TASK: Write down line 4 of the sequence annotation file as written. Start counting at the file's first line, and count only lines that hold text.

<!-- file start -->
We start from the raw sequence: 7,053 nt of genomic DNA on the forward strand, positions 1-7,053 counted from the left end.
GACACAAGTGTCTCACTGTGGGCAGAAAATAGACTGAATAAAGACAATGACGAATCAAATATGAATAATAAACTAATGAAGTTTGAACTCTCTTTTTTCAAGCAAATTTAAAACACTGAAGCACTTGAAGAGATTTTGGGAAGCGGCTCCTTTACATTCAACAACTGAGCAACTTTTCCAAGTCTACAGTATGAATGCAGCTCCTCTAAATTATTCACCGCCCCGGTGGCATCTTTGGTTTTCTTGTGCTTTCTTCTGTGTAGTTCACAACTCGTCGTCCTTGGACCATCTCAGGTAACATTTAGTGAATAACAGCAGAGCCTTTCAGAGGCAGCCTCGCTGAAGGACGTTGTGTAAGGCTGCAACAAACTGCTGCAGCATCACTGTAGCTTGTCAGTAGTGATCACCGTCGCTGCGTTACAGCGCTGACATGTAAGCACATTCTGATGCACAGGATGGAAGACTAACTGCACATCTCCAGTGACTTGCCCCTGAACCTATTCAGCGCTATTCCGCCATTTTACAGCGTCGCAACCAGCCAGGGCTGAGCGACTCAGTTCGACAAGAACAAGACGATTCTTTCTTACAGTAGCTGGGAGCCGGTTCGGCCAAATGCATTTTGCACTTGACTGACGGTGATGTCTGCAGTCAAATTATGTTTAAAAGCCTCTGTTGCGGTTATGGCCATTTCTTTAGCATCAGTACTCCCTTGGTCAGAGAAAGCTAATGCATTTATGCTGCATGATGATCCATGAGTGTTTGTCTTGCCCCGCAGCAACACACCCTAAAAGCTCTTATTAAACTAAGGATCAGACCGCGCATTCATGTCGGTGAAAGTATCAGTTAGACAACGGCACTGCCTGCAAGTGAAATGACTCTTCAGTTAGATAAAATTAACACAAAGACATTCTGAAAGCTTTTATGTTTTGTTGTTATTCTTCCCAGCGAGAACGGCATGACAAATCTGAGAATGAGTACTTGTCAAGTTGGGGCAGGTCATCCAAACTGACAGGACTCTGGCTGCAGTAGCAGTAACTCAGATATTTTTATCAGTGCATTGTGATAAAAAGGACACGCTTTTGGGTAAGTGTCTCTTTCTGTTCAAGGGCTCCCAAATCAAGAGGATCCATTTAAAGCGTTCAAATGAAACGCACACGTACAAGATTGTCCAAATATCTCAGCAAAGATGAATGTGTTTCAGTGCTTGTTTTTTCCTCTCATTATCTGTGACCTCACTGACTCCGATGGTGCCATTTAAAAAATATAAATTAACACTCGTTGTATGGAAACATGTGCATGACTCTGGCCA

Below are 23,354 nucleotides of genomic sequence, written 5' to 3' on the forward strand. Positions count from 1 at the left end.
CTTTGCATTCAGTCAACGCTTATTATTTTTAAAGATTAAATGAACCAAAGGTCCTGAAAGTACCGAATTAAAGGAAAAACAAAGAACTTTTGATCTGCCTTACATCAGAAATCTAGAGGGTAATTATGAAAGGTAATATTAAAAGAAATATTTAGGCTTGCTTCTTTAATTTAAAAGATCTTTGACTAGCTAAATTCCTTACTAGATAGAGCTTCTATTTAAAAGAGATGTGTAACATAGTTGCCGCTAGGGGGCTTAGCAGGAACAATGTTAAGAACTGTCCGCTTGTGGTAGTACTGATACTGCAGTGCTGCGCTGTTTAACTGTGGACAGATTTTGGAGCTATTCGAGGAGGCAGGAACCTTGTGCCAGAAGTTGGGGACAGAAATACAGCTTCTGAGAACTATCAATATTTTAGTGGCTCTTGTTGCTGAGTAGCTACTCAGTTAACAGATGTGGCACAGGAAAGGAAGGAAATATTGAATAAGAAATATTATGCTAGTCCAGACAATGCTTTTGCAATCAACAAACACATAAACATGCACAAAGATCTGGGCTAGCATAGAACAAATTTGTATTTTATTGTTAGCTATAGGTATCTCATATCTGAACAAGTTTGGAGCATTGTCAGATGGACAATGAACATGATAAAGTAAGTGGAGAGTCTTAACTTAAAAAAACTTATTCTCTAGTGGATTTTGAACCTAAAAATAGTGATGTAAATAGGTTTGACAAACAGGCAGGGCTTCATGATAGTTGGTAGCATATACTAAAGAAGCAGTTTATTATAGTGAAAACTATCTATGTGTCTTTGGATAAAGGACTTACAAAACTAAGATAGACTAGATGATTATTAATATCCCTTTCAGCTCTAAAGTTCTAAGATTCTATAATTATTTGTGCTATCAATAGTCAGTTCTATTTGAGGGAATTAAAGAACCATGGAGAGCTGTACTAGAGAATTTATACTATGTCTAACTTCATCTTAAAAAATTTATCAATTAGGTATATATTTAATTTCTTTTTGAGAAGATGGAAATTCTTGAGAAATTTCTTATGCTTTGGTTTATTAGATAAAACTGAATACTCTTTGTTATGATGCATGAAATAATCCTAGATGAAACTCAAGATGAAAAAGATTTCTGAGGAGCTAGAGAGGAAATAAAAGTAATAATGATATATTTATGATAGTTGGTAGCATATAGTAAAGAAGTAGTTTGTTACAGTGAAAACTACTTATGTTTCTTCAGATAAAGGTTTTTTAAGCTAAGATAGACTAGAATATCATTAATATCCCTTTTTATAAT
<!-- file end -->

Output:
CTTTGCATTCAGTCAACGCTTATTATTTTTAAAGATTAAATGAACCAAAGGTCCTGAAAGTACCGAATTAAAGGAAAAACAAAGAACTTTTGATCTGCCTTACATCAGAAATCTAGAGGGTAATTATGAAAGGTAATATTAAAAGAAATATTTAGGCTTGCTTCTTTAATTTAAAAGATCTTTGACTAGCTAAATTCCTTACTAGATAGAGCTTCTATTTAAAAGAGATGTGTAACATAGTTGCCGCTAGGGGGCTTAGCAGGAACAATGTTAAGAACTGTCCGCTTGTGGTAGTACTGATACTGCAGTGCTGCGCTGTTTAACTGTGGACAGATTTTGGAGCTATTCGAGGAGGCAGGAACCTTGTGCCAGAAGTTGGGGACAGAAATACAGCTTCTGAGAACTATCAATATTTTAGTGGCTCTTGTTGCTGAGTAGCTACTCAGTTAACAGATGTGGCACAGGAAAGGAAGGAAATATTGAATAAGAAATATTATGCTAGTCCAGACAATGCTTTTGCAATCAACAAACACATAAACATGCACAAAGATCTGGGCTAGCATAGAACAAATTTGTATTTTATTGTTAGCTATAGGTATCTCATATCTGAACAAGTTTGGAGCATTGTCAGATGGACAATGAACATGATAAAGTAAGTGGAGAGTCTTAACTTAAAAAAACTTATTCTCTAGTGGATTTTGAACCTAAAAATAGTGATGTAAATAGGTTTGACAAACAGGCAGGGCTTCATGATAGTTGGTAGCATATACTAAAGAAGCAGTTTATTATAGTGAAAACTATCTATGTGTCTTTGGATAAAGGACTTACAAAACTAAGATAGACTAGATGATTATTAATATCCCTTTCAGCTCTAAAGTTCTAAGATTCTATAATTATTTGTGCTATCAATAGTCAGTTCTATTTGAGGGAATTAAAGAACCATGGAGAGCTGTACTAGAGAATTTATACTATGTCTAACTTCATCTTAAAAAATTTATCAATTAGGTATATATTTAATTTCTTTTTGAGAAGATGGAAATTCTTGAGAAATTTCTTATGCTTTGGTTTATTAGATAAAACTGAATACTCTTTGTTATGATGCATGAAATAATCCTAGATGAAACTCAAGATGAAAAAGATTTCTGAGGAGCTAGAGAGGAAATAAAAGTAATAATGATATATTTATGATAGTTGGTAGCATATAGTAAAGAAGTAGTTTGTTACAGTGAAAACTACTTATGTTTCTTCAGATAAAGGTTTTTTAAGCTAAGATAGACTAGAATATCATTAATATCCCTTTTTATAAT